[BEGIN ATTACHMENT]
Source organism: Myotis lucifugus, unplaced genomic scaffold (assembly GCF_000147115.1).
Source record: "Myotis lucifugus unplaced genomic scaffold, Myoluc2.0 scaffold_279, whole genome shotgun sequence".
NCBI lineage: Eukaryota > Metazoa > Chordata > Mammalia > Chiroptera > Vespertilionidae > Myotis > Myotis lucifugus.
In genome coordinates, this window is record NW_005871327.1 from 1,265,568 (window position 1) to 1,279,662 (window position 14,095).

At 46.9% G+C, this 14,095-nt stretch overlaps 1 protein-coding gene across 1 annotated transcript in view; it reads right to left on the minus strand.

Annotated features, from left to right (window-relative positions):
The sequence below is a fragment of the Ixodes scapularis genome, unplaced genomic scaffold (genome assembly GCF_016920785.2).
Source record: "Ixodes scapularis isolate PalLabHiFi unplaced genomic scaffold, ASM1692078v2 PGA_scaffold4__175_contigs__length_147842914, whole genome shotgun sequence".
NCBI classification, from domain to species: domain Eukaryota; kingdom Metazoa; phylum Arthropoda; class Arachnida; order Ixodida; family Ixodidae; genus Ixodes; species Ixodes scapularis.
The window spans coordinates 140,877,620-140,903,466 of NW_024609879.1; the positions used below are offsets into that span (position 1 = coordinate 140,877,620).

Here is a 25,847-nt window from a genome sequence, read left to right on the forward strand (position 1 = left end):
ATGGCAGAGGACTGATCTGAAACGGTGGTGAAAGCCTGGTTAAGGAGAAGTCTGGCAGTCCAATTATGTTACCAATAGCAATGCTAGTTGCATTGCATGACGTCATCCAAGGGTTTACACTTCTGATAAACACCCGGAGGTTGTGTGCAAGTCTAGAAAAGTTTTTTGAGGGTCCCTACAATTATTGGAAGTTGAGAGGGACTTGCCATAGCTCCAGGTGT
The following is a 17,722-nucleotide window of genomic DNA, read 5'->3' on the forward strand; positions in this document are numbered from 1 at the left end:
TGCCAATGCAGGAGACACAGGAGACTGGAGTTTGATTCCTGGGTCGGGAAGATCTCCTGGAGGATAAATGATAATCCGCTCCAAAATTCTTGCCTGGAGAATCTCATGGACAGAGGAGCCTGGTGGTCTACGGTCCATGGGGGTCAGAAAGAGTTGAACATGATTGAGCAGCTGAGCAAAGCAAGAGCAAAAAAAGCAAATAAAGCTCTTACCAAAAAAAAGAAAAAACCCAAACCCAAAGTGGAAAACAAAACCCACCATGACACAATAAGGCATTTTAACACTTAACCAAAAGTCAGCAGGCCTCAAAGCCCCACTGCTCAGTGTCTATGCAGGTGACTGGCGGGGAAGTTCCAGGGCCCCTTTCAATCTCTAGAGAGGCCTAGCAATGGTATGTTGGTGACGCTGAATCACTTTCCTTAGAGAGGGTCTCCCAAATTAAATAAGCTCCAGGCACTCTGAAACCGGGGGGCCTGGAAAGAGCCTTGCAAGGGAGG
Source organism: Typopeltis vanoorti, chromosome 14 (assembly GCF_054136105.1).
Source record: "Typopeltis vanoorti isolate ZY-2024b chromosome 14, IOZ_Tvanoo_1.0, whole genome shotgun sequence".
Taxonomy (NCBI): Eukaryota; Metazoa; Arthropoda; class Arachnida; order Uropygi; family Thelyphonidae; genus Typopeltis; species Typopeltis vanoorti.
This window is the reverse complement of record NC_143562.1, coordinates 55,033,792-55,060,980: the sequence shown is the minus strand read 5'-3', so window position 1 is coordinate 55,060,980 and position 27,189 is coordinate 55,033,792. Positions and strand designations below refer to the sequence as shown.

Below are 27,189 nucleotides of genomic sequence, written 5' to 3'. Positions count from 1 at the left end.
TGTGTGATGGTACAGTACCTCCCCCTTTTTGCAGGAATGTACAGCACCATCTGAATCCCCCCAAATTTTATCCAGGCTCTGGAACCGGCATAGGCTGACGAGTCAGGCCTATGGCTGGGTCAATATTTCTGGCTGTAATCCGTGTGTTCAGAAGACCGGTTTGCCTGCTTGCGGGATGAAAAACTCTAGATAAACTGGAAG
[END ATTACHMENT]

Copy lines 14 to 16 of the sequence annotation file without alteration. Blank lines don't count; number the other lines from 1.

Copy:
TGCCAATGCAGGAGACACAGGAGACTGGAGTTTGATTCCTGGGTCGGGAAGATCTCCTGGAGGATAAATGATAATCCGCTCCAAAATTCTTGCCTGGAGAATCTCATGGACAGAGGAGCCTGGTGGTCTACGGTCCATGGGGGTCAGAAAGAGTTGAACATGATTGAGCAGCTGAGCAAAGCAAGAGCAAAAAAAGCAAATAAAGCTCTTACCAAAAAAAAGAAAAAACCCAAACCCAAAGTGGAAAACAAAACCCACCATGACACAATAAGGCATTTTAACACTTAACCAAAAGTCAGCAGGCCTCAAAGCCCCACTGCTCAGTGTCTATGCAGGTGACTGGCGGGGAAGTTCCAGGGCCCCTTTCAATCTCTAGAGAGGCCTAGCAATGGTATGTTGGTGACGCTGAATCACTTTCCTTAGAGAGGGTCTCCCAAATTAAATAAGCTCCAGGCACTCTGAAACCGGGGGGCCTGGAAAGAGCCTTGCAAGGGAGG
Source organism: Typopeltis vanoorti, chromosome 14 (assembly GCF_054136105.1).
Source record: "Typopeltis vanoorti isolate ZY-2024b chromosome 14, IOZ_Tvanoo_1.0, whole genome shotgun sequence".